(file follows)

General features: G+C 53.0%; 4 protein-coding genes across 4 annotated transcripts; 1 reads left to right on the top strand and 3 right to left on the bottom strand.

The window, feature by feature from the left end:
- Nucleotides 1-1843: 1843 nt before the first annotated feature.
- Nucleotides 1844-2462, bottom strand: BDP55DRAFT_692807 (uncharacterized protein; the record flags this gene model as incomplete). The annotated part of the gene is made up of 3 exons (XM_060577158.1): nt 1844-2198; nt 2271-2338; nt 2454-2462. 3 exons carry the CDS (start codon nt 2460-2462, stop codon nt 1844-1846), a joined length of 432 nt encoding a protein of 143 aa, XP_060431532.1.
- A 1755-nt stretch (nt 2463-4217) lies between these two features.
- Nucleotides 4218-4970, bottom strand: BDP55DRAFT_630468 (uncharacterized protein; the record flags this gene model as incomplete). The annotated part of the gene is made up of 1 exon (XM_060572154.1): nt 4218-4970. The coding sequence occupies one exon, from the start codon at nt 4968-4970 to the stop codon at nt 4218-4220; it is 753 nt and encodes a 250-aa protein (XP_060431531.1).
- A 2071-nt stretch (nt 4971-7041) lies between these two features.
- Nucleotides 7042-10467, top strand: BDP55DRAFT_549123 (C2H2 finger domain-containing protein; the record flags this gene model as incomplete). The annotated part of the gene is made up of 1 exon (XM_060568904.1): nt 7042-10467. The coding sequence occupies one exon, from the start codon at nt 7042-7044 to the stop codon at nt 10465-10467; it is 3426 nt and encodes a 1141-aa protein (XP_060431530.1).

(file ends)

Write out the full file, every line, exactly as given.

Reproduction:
General features: G+C 53.0%; 4 protein-coding genes across 4 annotated transcripts; 1 reads left to right on the top strand and 3 right to left on the bottom strand.

The window, feature by feature from the left end:
- Nucleotides 1-1843: 1843 nt before the first annotated feature.
- Nucleotides 1844-2462, bottom strand: BDP55DRAFT_692807 (uncharacterized protein; the record flags this gene model as incomplete). The annotated part of the gene is made up of 3 exons (XM_060577158.1): nt 1844-2198; nt 2271-2338; nt 2454-2462. 3 exons carry the CDS (start codon nt 2460-2462, stop codon nt 1844-1846), a joined length of 432 nt encoding a protein of 143 aa, XP_060431532.1.
- A 1755-nt stretch (nt 2463-4217) lies between these two features.
- Nucleotides 4218-4970, bottom strand: BDP55DRAFT_630468 (uncharacterized protein; the record flags this gene model as incomplete). The annotated part of the gene is made up of 1 exon (XM_060572154.1): nt 4218-4970. The coding sequence occupies one exon, from the start codon at nt 4968-4970 to the stop codon at nt 4218-4220; it is 753 nt and encodes a 250-aa protein (XP_060431531.1).
- A 2071-nt stretch (nt 4971-7041) lies between these two features.
- Nucleotides 7042-10467, top strand: BDP55DRAFT_549123 (C2H2 finger domain-containing protein; the record flags this gene model as incomplete). The annotated part of the gene is made up of 1 exon (XM_060568904.1): nt 7042-10467. The coding sequence occupies one exon, from the start codon at nt 7042-7044 to the stop codon at nt 10465-10467; it is 3426 nt and encodes a 1141-aa protein (XP_060431530.1).